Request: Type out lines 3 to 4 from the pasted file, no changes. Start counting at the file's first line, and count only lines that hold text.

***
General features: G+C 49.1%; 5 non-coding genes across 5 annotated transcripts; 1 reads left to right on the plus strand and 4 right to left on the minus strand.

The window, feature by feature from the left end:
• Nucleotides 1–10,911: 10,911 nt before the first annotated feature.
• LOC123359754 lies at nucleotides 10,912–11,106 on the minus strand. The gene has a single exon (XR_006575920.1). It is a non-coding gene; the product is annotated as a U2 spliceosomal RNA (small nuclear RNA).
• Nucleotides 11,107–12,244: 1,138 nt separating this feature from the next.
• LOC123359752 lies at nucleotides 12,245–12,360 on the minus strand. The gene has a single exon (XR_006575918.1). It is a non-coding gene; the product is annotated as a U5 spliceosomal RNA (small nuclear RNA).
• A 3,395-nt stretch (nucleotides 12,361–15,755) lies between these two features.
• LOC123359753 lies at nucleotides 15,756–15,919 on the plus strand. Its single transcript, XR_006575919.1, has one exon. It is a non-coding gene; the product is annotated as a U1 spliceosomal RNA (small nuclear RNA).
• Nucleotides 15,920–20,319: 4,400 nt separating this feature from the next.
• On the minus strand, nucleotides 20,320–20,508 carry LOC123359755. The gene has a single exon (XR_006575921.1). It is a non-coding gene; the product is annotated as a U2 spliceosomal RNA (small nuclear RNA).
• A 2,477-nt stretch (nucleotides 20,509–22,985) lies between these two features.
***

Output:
• Nucleotides 1–10,911: 10,911 nt before the first annotated feature.
• LOC123359754 lies at nucleotides 10,912–11,106 on the minus strand. The gene has a single exon (XR_006575920.1). It is a non-coding gene; the product is annotated as a U2 spliceosomal RNA (small nuclear RNA).